Majorca, Spain -- I’ve been blabbing about evolution in my reviews (and at home when referring to life as a whole) for a number of months. My friend Merriam-Webster defines evolution as “the process of working out or developing.” We’ll all agree that something has to “be” in order for it to evolve.
The Audi TT “became” in 1998 and set forth a kind of revolution in design that, like all things great and small, must evolve. Now, in the car business, the process is generally quick. In the TT’s case, real evolution takes place every 8 years. It’s about that time now.
Auto123.com got a taste of the Coupe a few months back, but this time it’s all about losing the top. Audi’s TT carries forward with its exotic car looks, sports car performance, and is all about having a good time with few compromises, if any.
TT = Styling
The new 2016 Audi TT is a looker. No matter the angle, one or more details capture the eye and it all gets better when your vision takes in the car as a whole.
The most distinctive element about the Roadster is its fabric roof. It is available in three colours and will stow away or rise in only 10 seconds at speeds up to 50 km/hr. Its Z-fold design is such that it does not encroach on trunk space, thus never affecting the available 280 litres of maximum luggage space.
From there, the TT Roadster is all sexy curves, sharp lines and lust-worthy accents. The xenon plus or LED headlights are especially noteworthy thanks to the signature Audi daytime running lights. The taillight’s LEDs mimic the front lights, tying the car together nicely from end to end. Bumpers are deep with prominent aerodynamics and the TTS’ quad exhaust pipes are giggle-inducing. Between the two extremities are some superb wheel-arch flares and chiseled character lines
A very driver-centric cockpit counters the exterior’s geometric perfection. The few controls held by the dashboard are angled toward the driver, while those on the centre console will only show you what they’re doing on the TT’s instrument panel.
On the latter, much can be said. Analogue gauges are standard, while Audi’s Virtual Cockpit (which features a fully digital screen in place of gauges) is optional; and the 12.3” TFT display, with a 1,440x540 pixel resolution and 24-bit colour depth, is nothing short of impressive. There are numerous ways to customize what and how indicators and navigation information are displayed and despite what we might think, the Virtual cockpit’s location behind the steering wheel makes it less distracting than it could be if it were mounted on the centre stack.
The optional “S” seats with what Audi calls “headroom heating” (blows hot air on the back of your neck) are thin yet supportive; they were put to the test along Majorca’s sinuous coastline roads. The S-Line flat-bottomed steering wheel is a masterpiece in both form and function. A word about the air vents: they’re still inspired by jet engines, but now house the HVAC controls in their centres. The idea is quite novel and even more functional.
To match the new TT’s racy exterior and remain true to the roadster’s vocation, the Audi drop-top is powered by a turbocharged 2.0L 4-cylinder engine; quite possibly the best in the business today. This boosted mill produces 220 horsepower and 273 lb.-ft. of torque in the TT. The TTS is gifted with 290 horsepower and 280 torques.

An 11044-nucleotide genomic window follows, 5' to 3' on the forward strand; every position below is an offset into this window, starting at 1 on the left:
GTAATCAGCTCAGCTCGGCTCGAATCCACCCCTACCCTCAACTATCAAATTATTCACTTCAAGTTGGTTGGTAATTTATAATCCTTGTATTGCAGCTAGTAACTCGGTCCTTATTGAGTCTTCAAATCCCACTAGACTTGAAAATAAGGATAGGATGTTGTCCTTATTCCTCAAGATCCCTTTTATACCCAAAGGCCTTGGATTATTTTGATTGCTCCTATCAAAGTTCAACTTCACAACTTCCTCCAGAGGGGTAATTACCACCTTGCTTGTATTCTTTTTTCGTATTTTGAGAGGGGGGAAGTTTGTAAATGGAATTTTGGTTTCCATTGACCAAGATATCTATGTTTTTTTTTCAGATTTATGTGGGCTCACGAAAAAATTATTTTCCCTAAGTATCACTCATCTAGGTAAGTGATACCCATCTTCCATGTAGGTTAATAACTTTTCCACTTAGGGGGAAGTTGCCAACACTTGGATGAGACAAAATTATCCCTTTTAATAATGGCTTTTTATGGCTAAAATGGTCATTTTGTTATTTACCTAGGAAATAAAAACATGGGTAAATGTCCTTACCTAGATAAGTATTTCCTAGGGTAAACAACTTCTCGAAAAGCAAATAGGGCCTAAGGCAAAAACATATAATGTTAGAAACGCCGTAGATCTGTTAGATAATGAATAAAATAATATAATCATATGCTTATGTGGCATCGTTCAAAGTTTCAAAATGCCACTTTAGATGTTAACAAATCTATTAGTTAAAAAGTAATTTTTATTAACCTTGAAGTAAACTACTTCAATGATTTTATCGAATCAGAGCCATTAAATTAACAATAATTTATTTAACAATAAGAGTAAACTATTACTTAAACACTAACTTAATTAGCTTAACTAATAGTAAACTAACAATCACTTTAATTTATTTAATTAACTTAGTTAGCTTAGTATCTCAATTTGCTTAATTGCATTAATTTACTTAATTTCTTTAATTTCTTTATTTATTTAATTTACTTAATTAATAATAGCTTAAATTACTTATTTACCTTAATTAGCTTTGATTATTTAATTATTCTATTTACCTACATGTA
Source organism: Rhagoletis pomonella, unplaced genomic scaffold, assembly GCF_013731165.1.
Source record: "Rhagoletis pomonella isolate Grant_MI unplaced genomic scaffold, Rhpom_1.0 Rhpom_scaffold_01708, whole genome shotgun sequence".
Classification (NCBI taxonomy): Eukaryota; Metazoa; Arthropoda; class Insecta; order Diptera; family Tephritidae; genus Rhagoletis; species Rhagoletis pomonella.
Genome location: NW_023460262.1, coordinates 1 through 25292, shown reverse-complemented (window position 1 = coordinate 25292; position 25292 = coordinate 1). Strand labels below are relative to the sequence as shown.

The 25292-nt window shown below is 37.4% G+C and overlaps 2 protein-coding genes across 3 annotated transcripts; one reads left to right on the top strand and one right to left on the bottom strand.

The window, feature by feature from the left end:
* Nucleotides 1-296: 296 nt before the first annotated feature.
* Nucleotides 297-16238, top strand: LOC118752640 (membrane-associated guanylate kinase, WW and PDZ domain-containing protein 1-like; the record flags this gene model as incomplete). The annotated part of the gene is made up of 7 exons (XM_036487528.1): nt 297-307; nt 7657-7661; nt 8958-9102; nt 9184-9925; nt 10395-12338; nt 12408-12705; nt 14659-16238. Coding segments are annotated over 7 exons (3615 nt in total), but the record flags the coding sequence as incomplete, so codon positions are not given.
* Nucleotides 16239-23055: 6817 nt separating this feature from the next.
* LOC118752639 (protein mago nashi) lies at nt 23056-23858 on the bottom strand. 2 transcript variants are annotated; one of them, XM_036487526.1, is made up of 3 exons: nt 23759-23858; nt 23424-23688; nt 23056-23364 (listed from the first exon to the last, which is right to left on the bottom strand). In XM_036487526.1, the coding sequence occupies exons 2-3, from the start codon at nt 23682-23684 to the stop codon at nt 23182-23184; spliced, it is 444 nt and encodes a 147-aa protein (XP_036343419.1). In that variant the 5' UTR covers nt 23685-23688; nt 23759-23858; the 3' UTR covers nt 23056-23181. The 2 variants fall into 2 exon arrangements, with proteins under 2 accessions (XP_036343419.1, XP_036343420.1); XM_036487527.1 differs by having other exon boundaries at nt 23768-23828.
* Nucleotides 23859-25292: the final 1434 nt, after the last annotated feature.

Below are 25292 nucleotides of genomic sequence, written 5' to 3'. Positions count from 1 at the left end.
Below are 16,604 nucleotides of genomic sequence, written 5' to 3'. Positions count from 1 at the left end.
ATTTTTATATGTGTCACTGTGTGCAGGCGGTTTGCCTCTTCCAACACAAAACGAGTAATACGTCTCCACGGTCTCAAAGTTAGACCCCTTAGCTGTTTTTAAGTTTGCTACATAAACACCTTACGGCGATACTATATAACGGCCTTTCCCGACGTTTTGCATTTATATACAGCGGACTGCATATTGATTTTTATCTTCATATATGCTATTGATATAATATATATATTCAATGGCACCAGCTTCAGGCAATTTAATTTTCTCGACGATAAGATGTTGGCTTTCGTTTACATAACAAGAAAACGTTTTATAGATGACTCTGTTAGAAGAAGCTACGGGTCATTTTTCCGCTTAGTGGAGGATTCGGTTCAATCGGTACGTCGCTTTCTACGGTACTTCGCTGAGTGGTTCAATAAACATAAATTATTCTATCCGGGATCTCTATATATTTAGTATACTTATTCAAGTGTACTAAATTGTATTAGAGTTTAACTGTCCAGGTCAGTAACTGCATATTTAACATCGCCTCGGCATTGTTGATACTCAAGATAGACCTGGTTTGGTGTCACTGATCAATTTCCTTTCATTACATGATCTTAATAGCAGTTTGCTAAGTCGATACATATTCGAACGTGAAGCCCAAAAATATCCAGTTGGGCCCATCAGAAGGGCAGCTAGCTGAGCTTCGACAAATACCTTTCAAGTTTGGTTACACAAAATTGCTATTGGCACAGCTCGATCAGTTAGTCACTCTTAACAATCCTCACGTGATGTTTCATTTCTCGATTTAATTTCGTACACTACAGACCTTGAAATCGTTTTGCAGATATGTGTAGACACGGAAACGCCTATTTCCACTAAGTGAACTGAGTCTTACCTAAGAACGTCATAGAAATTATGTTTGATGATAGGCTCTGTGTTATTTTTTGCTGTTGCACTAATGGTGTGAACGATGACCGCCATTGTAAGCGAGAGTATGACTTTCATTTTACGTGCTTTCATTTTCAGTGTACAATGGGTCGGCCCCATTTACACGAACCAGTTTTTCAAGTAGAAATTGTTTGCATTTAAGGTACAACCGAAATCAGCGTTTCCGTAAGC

I spent the vast majority of my drive time at the wheel of the TT and thoroughly enjoyed every second. The S tronic ‘box when mated to the TFSI is likely one of the best compact powertrain combos available in the world today.
The 2.0L suffers no lag, nor does the transmission. As such, throttle response is immediate, intuitive almost in “Dynamic” when selected through the optional Audi Drive Select. It is exceptional in execution as all modes do exactly what is expected of them, including “Efficiency.”
Drive Select also controls the Audi adaptive magnetic ride damping system. Left in “Auto,” the dampers adjust instantly to driving and road conditions. Its work and the resulting ride quality are impressively good regardless of speed or degree of banking.
The revised quattro permanent all-wheel drive now uses an electrohydraulic multi-plate clutch. It is its job to allocate power to front and rear depending on overall driving conditions. The electrohydraulic pump keeps some pressure going at all times unless the TT is in “Efficiency” mode.
Quattro, as always, is competent regardless of the time of year. In Majorca, the coastal roads were covered in sand, dirt and some gravel, and most were recently moistened by rain. The tires do their best to maintain grip, however, it is quattro’s torque vectoring through the car’s stability control that effectively brakes the inside wheels, directing the car in the desired direction. Despite coming in a little hot into some corners, quattro set me straight. As an extra measure of grip, the system can send 100% of available power front or rear.
The all-new TT Roadster is another example from Audi of a car that can serve on a daily basis. If the daily routine includes trips to the track on weekends, the TTS, with its larger brakes and extra power, will do the trick without ever punishing you.
The relatively lightweight 1,300+ kg roadster lines up with the BMW Z4 and Porsche Boxster. The TT’s quattro AWD is a huge advantage especially for those who plan on tackling winters with the car.
Pricing has not yet been set for Canada. Expect the new 2016 TT to arrive in showrooms sometime between August and September of this year.